Lou became CEO and Peter was president of a growing, successful Argus. They took on new employees, improved their methodology, landed big clients like IBM and Microsoft, rented bigger offices and expanded the vision to include hosting industry conferences.
I became marketing manager for Argus in August 2000. I came in as part of the last big wave of new hires before the economic tide turned. I was part of the first wave of layoffs in January 2001, and the company folded in April 2001.
“The pain wasn’t so much for me personally but for what people were going through and that the ideas we had weren’t going to come to fruition,” Lou said. He felt confident he’d land on his feet but hated letting down his employees.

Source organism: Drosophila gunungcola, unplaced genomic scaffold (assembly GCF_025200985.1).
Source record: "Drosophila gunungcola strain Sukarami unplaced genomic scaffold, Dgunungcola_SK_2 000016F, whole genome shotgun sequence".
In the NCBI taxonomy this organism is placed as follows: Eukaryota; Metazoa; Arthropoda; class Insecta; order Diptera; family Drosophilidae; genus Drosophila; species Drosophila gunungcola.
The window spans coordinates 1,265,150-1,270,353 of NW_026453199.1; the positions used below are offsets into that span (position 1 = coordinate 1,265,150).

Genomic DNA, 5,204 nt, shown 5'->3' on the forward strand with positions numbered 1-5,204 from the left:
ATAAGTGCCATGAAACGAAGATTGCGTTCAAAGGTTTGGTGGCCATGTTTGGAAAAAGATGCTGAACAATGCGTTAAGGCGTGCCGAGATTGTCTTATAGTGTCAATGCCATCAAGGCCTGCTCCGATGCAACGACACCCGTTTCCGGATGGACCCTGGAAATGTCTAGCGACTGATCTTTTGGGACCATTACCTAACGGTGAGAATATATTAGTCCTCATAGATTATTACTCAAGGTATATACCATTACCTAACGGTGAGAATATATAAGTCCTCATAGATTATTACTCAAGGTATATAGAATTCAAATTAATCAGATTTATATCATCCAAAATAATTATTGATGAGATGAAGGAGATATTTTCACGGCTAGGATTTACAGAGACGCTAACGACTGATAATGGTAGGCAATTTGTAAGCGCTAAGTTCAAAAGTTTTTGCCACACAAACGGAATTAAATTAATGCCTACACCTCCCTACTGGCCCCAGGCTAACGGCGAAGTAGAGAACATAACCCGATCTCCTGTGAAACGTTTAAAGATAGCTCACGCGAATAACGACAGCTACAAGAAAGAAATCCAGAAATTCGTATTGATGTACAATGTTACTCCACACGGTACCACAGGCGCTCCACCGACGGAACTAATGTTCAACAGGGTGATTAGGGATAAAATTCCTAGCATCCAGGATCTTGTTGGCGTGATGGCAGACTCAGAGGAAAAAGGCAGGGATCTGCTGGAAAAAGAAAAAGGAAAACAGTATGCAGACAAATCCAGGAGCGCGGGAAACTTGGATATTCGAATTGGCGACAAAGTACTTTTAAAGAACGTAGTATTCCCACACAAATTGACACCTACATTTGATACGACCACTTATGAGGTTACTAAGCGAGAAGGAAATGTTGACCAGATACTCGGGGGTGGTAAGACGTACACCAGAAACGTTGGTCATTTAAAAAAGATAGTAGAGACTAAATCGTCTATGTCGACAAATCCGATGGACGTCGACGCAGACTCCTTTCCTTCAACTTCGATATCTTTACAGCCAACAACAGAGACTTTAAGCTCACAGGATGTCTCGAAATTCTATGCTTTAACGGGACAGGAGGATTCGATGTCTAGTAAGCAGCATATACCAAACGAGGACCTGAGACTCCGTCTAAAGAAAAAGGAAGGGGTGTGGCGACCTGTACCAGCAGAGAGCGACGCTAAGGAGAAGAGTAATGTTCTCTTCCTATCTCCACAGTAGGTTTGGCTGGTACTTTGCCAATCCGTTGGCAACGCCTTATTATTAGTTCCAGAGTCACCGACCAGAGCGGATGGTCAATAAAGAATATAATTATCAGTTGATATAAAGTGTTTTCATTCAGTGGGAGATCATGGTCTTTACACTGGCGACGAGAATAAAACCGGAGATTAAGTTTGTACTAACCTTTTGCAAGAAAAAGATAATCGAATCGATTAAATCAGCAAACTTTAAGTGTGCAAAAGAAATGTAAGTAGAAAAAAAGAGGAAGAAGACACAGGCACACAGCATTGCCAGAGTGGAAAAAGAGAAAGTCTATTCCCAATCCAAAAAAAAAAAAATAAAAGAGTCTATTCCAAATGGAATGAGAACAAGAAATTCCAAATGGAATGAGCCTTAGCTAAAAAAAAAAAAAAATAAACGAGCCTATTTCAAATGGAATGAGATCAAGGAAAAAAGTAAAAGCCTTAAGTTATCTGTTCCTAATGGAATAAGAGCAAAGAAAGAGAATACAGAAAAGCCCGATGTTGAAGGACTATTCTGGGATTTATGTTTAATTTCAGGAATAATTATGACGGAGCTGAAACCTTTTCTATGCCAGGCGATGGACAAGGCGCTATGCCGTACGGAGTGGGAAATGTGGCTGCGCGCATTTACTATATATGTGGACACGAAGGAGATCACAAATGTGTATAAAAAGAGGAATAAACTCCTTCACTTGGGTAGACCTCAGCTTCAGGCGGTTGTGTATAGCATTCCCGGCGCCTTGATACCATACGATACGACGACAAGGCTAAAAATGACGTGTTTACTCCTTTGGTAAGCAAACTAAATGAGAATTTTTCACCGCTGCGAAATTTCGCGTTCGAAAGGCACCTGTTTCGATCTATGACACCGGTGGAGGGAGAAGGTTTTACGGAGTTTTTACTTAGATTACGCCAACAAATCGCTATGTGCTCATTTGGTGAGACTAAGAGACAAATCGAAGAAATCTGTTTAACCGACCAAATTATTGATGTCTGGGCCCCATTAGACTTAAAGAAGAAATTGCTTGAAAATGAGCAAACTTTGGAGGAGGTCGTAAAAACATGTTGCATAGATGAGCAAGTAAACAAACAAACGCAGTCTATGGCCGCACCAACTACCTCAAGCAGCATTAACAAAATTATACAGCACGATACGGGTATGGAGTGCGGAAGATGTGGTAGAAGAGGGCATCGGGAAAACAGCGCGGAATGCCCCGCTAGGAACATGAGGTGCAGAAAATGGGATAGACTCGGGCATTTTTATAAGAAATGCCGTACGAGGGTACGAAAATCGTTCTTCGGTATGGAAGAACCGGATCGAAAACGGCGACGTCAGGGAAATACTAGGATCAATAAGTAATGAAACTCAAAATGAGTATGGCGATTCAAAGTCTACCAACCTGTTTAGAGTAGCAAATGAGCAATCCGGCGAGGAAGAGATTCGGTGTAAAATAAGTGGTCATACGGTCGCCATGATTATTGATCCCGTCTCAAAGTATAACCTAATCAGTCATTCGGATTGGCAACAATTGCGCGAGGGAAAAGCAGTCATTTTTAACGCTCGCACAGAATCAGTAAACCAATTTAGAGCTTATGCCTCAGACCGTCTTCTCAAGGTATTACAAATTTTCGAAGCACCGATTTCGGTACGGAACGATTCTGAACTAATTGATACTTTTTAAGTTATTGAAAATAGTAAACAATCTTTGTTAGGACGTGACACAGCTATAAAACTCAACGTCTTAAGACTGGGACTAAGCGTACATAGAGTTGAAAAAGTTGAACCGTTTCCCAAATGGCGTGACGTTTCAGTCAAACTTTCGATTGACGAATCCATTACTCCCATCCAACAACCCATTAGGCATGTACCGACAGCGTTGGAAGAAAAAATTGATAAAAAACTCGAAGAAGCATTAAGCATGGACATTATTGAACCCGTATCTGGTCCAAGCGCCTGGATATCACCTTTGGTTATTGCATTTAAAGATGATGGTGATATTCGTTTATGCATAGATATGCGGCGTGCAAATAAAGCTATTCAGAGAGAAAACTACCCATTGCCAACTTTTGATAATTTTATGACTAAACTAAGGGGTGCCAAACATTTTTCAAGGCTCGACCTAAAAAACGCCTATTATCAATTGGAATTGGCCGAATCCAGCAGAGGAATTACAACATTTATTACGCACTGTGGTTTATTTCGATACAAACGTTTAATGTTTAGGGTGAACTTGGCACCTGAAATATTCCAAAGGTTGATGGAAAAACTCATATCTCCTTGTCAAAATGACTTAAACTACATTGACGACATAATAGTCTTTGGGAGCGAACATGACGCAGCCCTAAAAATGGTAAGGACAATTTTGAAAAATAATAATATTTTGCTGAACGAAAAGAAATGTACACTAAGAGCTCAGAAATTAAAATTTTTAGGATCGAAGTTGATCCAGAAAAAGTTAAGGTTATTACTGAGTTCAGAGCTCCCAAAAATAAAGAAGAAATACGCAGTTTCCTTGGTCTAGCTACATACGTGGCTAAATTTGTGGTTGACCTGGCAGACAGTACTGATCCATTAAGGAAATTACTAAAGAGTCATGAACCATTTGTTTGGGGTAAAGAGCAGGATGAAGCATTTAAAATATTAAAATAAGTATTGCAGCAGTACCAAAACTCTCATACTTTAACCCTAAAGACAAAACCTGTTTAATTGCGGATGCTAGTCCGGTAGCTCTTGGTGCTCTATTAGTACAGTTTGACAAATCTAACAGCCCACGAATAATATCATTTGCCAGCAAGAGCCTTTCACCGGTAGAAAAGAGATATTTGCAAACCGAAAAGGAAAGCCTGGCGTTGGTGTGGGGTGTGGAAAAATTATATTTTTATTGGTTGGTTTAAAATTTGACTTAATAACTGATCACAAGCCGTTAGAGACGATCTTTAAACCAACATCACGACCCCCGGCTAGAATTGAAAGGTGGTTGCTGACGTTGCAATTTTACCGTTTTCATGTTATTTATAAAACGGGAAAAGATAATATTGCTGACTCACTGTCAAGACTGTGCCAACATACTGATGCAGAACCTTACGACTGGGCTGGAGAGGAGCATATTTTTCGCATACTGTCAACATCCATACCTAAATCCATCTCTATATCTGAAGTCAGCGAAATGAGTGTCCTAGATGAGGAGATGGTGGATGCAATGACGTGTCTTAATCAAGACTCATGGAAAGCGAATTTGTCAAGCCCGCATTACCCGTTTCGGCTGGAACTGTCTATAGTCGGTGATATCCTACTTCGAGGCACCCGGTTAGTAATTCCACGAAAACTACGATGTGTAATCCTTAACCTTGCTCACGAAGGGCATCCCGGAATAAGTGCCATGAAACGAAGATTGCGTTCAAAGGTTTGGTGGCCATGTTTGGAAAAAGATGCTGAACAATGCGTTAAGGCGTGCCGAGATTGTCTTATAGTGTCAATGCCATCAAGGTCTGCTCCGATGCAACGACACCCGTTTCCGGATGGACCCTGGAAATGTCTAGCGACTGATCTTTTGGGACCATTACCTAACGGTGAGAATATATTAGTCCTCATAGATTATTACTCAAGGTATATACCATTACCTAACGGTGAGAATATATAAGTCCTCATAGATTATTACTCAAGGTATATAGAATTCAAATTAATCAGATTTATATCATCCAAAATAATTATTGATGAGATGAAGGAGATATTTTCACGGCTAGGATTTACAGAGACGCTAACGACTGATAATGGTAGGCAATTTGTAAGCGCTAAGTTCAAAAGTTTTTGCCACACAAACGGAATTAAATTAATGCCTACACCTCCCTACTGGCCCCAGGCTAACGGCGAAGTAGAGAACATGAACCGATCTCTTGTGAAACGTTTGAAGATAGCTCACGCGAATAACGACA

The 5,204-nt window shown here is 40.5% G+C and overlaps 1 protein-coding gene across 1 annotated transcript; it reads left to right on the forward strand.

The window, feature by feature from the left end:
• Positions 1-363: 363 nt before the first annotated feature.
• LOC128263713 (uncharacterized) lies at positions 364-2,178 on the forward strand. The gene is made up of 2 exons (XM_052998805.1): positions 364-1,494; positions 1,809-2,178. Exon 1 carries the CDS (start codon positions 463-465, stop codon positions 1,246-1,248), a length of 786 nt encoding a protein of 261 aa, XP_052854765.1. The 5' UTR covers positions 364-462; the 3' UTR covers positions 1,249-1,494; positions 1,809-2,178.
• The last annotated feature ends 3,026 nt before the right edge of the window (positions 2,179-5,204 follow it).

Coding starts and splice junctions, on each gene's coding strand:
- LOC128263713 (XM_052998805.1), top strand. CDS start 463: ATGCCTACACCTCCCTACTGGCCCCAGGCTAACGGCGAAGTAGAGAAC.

If there was a silver lining, it was that Lou had already been feeling too distanced from the work he enjoyed most — he didn’t like being administrator of a big company, he wanted to roll up his sleeves and actually do the work.
“I was relieved to start over.”
In one fell swoop, Lou made the decision to close Argus and propose to his long-time girlfriend, Mary Jean Babic. He’d just had minor surgery and admits he was heavily medicated when he came to both decisions. He laughs when he says he wishes he’d gotten doped up sooner — it gave him the clarity to see where his life was headed and to act without fear.
Lou said he never worried about his future. He figured he’d do some consulting and land on his feet. But his confidence as an entrepreneur was a little shaken.
“It took me a few years to get over my fear of, ‘Can I do this again?'”
The next chapter: Rosenfeld Media